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Connecting the Dots: The Rise of Online Shopping Among Boomers

In our previous Connecting The Dots blog, we saw how the world is trying to navigate between the opportunities and concerns around AI. While there are always concerns about new technological advancements, it wouldn’t be too stereotypical to say that the older lot is more averse to change. This can be attributed to many reasons ranging from a lack of familiarity with digital innovations and fear of making mistakes to a perceived lack of relevance and psychological factors.


However, the latest GWI report sheds light on how older consumers are increasingly relying on a wider range of social media apps and e-commerce sites to meet their shopping needs.

Here are the major highlights of the report.


1. The Tilt Toward Video Content

While Facebook remains a clear favorite, the popularity of TikTok and Instagram continues to surge among baby boomers. Their growing engagement with video-based platforms is also shaping their approach to social media, which is shifting increasingly toward entertainment and brand engagement.



As far as usage is concerned, TikTok has made substantial gains among baby boomers. For instance, its usage surged by 57% among baby boomers in the second quarter of 2021, followed by Snapchat and Reddit which grew by 16% each. This can be attributed to the growing enthusiasm among baby boomers about commercial content. In the United States, the number of people who say following influencers is a top reason for using social media platforms has grown by 22% since Q2 2021.


2. Baby Boomers More Likely to Shop Online Than Gen Z

Yes, that’s right! Boomers are more likely to make new online purchases weekly, own a credit card, and have high purchasing power. However, despite the massive increase in online purchases by boomers, the advertising world doesn’t really have its focus on them. Baby boomers are least represented in adverts, which means that they may not purchase from the brands that they see advertised.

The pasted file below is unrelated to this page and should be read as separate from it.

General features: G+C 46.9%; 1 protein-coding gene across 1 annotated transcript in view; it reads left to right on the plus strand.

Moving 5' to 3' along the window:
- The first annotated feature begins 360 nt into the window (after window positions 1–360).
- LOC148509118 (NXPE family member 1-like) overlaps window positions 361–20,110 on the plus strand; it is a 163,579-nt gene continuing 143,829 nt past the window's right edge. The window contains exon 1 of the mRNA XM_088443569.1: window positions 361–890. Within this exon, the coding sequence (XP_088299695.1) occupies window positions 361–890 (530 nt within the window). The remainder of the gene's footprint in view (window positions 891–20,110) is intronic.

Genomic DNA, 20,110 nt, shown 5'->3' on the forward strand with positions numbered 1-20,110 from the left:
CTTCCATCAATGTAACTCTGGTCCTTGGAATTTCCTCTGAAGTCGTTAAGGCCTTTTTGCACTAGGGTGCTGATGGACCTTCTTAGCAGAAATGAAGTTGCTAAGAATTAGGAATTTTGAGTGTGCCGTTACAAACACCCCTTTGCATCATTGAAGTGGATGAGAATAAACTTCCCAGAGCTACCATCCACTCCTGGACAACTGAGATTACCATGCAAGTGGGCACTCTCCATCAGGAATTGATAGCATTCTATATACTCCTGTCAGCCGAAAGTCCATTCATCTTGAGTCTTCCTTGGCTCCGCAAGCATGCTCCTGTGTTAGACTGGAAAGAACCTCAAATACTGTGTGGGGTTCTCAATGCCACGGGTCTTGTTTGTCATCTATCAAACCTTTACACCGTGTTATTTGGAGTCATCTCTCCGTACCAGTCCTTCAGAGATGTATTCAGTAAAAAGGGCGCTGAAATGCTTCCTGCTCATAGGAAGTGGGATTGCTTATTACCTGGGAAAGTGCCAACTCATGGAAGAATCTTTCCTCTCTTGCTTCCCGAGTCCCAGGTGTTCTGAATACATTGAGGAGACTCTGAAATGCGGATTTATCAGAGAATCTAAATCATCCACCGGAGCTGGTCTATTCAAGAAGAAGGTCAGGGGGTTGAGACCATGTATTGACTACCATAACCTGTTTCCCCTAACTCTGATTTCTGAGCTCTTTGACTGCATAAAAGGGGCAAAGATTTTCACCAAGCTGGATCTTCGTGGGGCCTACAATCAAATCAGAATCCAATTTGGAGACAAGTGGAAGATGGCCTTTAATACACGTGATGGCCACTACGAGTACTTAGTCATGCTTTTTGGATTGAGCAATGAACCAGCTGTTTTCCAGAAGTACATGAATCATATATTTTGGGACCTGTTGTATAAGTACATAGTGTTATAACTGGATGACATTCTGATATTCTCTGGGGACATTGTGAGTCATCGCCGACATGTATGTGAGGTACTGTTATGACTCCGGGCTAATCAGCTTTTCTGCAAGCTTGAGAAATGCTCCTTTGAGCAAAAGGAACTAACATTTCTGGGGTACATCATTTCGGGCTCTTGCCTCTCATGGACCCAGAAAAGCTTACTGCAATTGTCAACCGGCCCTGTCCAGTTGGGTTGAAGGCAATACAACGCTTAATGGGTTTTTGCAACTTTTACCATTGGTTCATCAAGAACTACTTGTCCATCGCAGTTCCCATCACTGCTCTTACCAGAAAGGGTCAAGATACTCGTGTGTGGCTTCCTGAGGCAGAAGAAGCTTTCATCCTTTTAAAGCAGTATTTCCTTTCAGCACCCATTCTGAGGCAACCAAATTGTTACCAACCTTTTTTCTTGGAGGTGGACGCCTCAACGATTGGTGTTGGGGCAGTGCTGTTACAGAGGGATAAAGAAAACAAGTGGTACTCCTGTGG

According to research by CreativeX, most ads featuring older groups appear in family or domestic settings, with less than 1% being shown in professional environments. This means that brands aren’t reaching the 24% of employed boomers who describe themselves as career-driven, the 35% of grocery-shopping boomers who say they like to explore the world, or the 31% of clothes-buying boomers who are interested in live events.


On the whole, the more represented the consumers feel, the more responsive they will be to your marketing endeavors. So, businesses have a lot to gain from tweaking their approach to include older generations in their marketing efforts.


3. Why Brands Need to Take Notice

Brands need to realize that just because Gen Z is the shiny, new, and elusive consumer, it doesn’t mean that they are the only solution to their revenue targets. Consumers who are low on savings might require a lot more cajoling to part with their money.



Brands need to think smart and not rely solely on younger consumers to meet their revenue goals. They need to make a conscious effort to engage with groups who have money now, are online, and actively shopping i.e., boomers. This is because most boomers are past their retirement age and, therefore, plan their spending much better than the younger lot, which can be somewhat reckless at times.



Thus, it’s no wonder that 43% of boomers who save tend to think that their current funds would cover their basic living expenses for over 6 months compared to only 18% of Gen Z who think so.


Brands can benefit immensely by aligning their marketing endeavors with the shopping needs of older generations.


Bottom Line

The way boomers engage with social media platforms is changing rapidly. So, brands’ approach needs to change too. Instead of focusing solely on Gen Z and millennials to meet their revenue goals, brands need to allocate ample marketing resources toward attracting the older generation.


To delve deeper into the findings of the report, download the report by clicking here.

We’ll soon be back with another GWI report where we’ll take a look at how short-from video is changing sports. Till then, stay tuned!

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